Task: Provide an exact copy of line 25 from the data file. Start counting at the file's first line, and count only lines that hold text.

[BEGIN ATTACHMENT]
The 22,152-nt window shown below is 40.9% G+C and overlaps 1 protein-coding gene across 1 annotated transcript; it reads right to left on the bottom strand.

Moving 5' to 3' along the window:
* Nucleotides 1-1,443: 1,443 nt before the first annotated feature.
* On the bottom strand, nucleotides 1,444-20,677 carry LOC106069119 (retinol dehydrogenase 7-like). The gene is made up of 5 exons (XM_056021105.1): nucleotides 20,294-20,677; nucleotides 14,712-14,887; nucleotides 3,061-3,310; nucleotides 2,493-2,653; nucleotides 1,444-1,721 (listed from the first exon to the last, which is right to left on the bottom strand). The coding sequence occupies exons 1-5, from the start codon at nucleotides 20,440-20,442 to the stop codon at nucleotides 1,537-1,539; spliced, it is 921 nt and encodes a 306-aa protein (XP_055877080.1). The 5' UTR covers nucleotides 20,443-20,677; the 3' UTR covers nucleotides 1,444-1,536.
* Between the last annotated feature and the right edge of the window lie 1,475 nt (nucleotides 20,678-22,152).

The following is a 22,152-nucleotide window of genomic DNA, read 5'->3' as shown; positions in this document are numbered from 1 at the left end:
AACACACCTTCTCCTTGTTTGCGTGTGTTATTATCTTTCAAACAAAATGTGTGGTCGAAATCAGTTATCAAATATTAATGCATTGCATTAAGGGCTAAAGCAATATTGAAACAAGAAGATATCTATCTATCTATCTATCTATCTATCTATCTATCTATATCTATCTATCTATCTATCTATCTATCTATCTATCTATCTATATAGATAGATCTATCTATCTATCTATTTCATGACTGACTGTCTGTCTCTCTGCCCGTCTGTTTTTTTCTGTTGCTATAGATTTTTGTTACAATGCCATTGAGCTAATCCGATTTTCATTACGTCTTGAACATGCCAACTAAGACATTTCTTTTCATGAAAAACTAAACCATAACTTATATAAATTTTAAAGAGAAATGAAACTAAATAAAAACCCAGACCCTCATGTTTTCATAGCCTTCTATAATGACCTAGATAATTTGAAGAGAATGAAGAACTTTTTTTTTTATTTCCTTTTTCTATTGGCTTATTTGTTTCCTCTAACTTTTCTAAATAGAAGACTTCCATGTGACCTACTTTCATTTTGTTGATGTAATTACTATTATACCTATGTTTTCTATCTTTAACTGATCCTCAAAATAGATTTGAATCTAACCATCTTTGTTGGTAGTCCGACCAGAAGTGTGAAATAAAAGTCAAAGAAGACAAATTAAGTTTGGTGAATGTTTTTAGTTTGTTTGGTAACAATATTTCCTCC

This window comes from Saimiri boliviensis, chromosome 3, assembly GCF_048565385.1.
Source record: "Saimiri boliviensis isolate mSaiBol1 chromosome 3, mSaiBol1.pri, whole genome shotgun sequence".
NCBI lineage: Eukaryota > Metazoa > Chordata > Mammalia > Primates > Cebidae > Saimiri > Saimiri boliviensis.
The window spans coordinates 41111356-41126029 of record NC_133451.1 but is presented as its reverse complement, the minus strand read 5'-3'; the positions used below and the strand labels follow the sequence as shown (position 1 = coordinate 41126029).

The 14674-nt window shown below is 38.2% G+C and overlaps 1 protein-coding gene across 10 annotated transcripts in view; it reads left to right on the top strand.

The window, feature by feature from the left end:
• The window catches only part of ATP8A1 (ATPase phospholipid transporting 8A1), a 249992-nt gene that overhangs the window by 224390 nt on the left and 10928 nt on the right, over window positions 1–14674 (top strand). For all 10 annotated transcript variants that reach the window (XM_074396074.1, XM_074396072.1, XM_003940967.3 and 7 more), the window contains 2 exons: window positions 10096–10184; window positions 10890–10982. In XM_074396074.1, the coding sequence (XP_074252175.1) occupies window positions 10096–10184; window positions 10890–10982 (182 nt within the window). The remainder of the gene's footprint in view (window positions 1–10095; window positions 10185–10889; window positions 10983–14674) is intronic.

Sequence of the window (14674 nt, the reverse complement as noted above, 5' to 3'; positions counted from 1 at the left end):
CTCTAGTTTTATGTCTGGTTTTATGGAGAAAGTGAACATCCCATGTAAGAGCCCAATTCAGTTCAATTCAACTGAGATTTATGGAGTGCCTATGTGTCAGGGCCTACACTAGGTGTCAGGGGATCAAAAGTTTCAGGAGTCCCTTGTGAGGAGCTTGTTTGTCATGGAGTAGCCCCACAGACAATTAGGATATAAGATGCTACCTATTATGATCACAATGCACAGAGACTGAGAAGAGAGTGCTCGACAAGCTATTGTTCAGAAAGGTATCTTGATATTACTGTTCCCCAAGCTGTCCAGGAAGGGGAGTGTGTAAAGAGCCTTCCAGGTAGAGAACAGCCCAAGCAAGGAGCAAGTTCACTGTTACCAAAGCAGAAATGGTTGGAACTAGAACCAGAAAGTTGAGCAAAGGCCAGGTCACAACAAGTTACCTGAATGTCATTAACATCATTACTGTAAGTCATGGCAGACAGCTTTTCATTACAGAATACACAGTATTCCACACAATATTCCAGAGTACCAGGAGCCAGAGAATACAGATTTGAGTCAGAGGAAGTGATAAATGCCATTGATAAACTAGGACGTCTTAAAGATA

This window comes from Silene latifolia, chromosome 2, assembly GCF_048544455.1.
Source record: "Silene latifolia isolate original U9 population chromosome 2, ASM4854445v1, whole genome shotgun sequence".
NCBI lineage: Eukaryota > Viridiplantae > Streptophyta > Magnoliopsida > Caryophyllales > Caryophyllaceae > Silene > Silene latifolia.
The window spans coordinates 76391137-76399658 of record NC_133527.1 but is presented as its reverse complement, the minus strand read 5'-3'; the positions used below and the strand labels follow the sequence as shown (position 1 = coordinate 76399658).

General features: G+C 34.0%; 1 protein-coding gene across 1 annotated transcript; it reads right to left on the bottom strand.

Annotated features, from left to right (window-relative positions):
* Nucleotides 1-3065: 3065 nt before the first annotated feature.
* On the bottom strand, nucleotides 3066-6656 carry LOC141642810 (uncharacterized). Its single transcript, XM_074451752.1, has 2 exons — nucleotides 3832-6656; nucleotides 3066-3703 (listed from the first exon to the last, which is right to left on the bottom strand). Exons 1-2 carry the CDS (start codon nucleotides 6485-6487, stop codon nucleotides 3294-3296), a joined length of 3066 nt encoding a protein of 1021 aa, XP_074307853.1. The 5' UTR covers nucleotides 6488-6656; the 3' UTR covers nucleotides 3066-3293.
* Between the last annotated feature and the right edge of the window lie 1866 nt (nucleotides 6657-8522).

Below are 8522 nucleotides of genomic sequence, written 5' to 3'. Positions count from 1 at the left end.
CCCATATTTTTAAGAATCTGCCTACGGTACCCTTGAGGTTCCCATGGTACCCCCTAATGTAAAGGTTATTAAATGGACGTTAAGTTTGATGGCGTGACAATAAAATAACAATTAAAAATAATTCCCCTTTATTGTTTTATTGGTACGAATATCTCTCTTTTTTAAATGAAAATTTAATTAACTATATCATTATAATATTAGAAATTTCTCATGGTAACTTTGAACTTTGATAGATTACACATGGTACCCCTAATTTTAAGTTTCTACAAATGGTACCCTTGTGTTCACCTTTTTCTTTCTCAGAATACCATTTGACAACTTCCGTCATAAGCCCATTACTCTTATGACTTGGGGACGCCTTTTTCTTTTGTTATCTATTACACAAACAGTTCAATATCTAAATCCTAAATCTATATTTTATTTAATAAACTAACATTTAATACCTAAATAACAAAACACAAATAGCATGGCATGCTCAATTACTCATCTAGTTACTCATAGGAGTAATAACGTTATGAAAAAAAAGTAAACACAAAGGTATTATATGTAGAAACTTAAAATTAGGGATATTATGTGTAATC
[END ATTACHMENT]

* Between the last annotated feature and the right edge of the window lie 1866 nt (nucleotides 6657-8522).